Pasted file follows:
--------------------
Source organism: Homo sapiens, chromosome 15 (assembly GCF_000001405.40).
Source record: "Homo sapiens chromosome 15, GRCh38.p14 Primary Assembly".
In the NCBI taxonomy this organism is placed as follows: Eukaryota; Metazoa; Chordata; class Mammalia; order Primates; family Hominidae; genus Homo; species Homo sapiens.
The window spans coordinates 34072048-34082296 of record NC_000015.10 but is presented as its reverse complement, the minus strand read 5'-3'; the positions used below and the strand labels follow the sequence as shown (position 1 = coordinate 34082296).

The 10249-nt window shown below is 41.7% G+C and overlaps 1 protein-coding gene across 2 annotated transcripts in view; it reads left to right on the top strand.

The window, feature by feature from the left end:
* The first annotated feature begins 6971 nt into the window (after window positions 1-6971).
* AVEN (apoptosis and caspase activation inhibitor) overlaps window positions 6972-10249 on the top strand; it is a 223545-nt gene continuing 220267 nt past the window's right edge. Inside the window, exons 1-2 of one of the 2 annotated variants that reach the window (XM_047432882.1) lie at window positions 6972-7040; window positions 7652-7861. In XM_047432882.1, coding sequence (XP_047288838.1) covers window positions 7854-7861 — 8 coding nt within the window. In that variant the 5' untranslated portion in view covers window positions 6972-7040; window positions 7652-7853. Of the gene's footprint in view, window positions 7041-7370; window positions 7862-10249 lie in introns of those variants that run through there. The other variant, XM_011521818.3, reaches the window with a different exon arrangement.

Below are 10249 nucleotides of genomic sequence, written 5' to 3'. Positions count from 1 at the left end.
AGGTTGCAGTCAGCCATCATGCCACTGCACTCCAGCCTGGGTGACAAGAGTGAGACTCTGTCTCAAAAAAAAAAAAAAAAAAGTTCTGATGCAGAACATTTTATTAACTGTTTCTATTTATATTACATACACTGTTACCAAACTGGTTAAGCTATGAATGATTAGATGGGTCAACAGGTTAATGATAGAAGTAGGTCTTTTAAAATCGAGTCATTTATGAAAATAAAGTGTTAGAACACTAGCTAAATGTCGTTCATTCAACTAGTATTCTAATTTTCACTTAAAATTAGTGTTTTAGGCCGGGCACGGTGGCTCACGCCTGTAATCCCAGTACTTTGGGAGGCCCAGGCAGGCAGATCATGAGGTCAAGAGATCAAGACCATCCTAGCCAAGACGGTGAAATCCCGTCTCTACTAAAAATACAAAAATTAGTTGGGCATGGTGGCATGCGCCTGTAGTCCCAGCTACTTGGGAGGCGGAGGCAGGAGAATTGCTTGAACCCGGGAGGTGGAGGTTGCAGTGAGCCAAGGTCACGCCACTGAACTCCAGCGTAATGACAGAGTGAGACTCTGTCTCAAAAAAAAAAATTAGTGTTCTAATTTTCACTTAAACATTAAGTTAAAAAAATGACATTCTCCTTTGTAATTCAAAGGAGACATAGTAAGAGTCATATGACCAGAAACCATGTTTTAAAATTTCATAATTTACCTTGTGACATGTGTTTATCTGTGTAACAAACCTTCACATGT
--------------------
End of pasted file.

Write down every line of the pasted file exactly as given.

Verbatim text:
Source organism: Homo sapiens, chromosome 15 (assembly GCF_000001405.40).
Source record: "Homo sapiens chromosome 15, GRCh38.p14 Primary Assembly".
In the NCBI taxonomy this organism is placed as follows: Eukaryota; Metazoa; Chordata; class Mammalia; order Primates; family Hominidae; genus Homo; species Homo sapiens.
The window spans coordinates 34072048-34082296 of record NC_000015.10 but is presented as its reverse complement, the minus strand read 5'-3'; the positions used below and the strand labels follow the sequence as shown (position 1 = coordinate 34082296).

The 10249-nt window shown below is 41.7% G+C and overlaps 1 protein-coding gene across 2 annotated transcripts in view; it reads left to right on the top strand.

The window, feature by feature from the left end:
* The first annotated feature begins 6971 nt into the window (after window positions 1-6971).
* AVEN (apoptosis and caspase activation inhibitor) overlaps window positions 6972-10249 on the top strand; it is a 223545-nt gene continuing 220267 nt past the window's right edge. Inside the window, exons 1-2 of one of the 2 annotated variants that reach the window (XM_047432882.1) lie at window positions 6972-7040; window positions 7652-7861. In XM_047432882.1, coding sequence (XP_047288838.1) covers window positions 7854-7861 — 8 coding nt within the window. In that variant the 5' untranslated portion in view covers window positions 6972-7040; window positions 7652-7853. Of the gene's footprint in view, window positions 7041-7370; window positions 7862-10249 lie in introns of those variants that run through there. The other variant, XM_011521818.3, reaches the window with a different exon arrangement.

Below are 10249 nucleotides of genomic sequence, written 5' to 3'. Positions count from 1 at the left end.
AGGTTGCAGTCAGCCATCATGCCACTGCACTCCAGCCTGGGTGACAAGAGTGAGACTCTGTCTCAAAAAAAAAAAAAAAAAAGTTCTGATGCAGAACATTTTATTAACTGTTTCTATTTATATTACATACACTGTTACCAAACTGGTTAAGCTATGAATGATTAGATGGGTCAACAGGTTAATGATAGAAGTAGGTCTTTTAAAATCGAGTCATTTATGAAAATAAAGTGTTAGAACACTAGCTAAATGTCGTTCATTCAACTAGTATTCTAATTTTCACTTAAAATTAGTGTTTTAGGCCGGGCACGGTGGCTCACGCCTGTAATCCCAGTACTTTGGGAGGCCCAGGCAGGCAGATCATGAGGTCAAGAGATCAAGACCATCCTAGCCAAGACGGTGAAATCCCGTCTCTACTAAAAATACAAAAATTAGTTGGGCATGGTGGCATGCGCCTGTAGTCCCAGCTACTTGGGAGGCGGAGGCAGGAGAATTGCTTGAACCCGGGAGGTGGAGGTTGCAGTGAGCCAAGGTCACGCCACTGAACTCCAGCGTAATGACAGAGTGAGACTCTGTCTCAAAAAAAAAAATTAGTGTTCTAATTTTCACTTAAACATTAAGTTAAAAAAATGACATTCTCCTTTGTAATTCAAAGGAGACATAGTAAGAGTCATATGACCAGAAACCATGTTTTAAAATTTCATAATTTACCTTGTGACATGTGTTTATCTGTGTAACAAACCTTCACATGT